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A dispute with your employer can bring stress and uncertainty not only to your work life but can also have a detrimental impact on your personal life as well. Therefore, it is important to be aware of your employment rights and seek independent legal advice if you have reason to question the actions of your employer.
While the field of employment law is vast, this article explains your legal rights and what to do if your employer offers you a settlement agreement.
What is a settlement agreement? (“SA”)
A SA (sometimes known as a “severance package”) is a legally binding contract which can be used to end the employment relationship on agreed terms.
Its core feature is that it relinquishes your right to make a claim to the Employment Tribunal or Court with regards to the matters specifically contained in the SA. For example, the SA may prohibit you from making a claim against your employer for unfair dismissal.
While this may sound unfair, it is important to remember that the employer will often offer money to the employee and will therefore want to ensure that legal proceedings cannot be issued at a later date.
Is my proposed SA legally valid?
For a SA to be legally valid, a number of conditions must be complied with. For example it must be:
· In writing
· It must specifically state which types of claim it is intending to prohibit the employee from making (eg unfair dismissal, redundancy)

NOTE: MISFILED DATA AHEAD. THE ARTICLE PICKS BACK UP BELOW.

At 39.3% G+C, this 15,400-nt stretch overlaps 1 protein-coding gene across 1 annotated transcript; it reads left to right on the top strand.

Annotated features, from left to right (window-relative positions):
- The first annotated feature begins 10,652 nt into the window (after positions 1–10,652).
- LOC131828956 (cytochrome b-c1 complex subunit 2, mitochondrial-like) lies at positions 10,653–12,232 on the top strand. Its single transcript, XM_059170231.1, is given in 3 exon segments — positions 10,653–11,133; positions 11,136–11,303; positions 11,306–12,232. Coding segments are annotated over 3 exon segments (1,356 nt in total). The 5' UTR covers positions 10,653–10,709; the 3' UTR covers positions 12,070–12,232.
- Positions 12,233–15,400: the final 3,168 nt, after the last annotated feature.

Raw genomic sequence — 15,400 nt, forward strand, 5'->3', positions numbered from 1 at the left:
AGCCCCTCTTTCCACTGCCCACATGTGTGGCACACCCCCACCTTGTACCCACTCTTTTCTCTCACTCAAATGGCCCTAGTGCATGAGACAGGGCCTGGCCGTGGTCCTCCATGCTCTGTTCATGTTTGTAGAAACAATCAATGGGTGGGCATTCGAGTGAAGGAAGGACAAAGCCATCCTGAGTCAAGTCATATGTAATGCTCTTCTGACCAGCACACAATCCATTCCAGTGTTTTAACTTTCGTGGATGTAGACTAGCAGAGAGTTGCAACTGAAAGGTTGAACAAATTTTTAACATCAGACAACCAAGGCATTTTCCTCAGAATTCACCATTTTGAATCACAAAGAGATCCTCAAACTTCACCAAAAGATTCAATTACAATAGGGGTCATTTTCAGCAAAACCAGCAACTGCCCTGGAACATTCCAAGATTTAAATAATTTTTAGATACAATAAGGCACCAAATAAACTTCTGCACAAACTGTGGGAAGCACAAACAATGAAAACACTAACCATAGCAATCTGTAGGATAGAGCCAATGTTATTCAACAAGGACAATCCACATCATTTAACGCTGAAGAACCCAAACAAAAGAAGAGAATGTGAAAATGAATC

· The employee must have obtained advice from a “relevant independent adviser” (eg a solicitor) on the terms and effect of the proposed SA. Employers often cover the employee’s legal fees for this meeting. This meeting is crucial as it may become apparent that your employer’s offer is far less generous than what could be awarded at the Employment Tribunal.
Would taking my claim to the Employment Tribunal achieve a better outcome?
While this will depend on the facts of your individual case, entering into a SA may be more advantageous for the following reasons:
a) Your employer may be willing to enter into negotiations regarding its contents. This provides greater flexibility and may even leave you with a better deal than originally offered. In stark contrast, the decision of the Employment Tribunal would be final and therefore provide no opportunity to negotiate.
b) Entering into a SA is also quicker, more cost-effective, and less stressful than taking the matter to the Employment Tribunal. Legal proceedings take many months (or even years) to settle, are often expensive and can place a great deal of stress on everyone involved.
c) SAs can include terms that the Employment Tribunal cannot order. For example, the SA may include a term that the employer must formally apologise to its former employee or could allow them to keep an asset such as a company car.
d) Finally, SAs tend to avoid publicity. While decisions of the Employment Tribunal are a matter of public record, the parties to the SA could include a confidentiality clause to ensure its contents remain private.
SAs can therefore provide an alternative to issuing legal proceedings. However, as with all cases, the best approach will always depend on the specific facts of the case. As such, it is crucial to obtain comprehensive legal advice to ensure your employment rights remain protected.
If your employer offers you a settlement agreement and you require further advice about asserting your rights, please contact a member of our Litigation Department on 01384 371622.